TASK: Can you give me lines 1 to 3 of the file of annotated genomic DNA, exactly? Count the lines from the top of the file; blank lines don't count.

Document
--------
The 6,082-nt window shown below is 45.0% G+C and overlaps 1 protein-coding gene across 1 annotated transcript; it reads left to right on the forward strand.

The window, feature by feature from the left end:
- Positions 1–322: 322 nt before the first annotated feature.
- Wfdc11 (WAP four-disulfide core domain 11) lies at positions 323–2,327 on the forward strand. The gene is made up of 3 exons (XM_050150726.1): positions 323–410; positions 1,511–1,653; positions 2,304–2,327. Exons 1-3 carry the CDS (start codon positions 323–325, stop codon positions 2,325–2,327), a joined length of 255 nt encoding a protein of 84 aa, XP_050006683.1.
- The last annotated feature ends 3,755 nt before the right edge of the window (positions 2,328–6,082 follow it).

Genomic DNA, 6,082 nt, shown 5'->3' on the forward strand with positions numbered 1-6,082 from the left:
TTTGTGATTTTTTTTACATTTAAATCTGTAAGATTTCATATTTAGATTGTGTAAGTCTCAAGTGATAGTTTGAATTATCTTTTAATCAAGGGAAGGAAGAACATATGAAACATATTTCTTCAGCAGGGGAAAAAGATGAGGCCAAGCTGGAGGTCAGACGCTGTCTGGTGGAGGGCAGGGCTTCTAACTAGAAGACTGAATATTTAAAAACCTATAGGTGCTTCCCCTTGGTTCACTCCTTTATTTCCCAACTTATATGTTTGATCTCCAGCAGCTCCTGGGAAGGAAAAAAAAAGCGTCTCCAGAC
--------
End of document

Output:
The 6,082-nt window shown below is 45.0% G+C and overlaps 1 protein-coding gene across 1 annotated transcript; it reads left to right on the forward strand.

The window, feature by feature from the left end:
- Positions 1–322: 322 nt before the first annotated feature.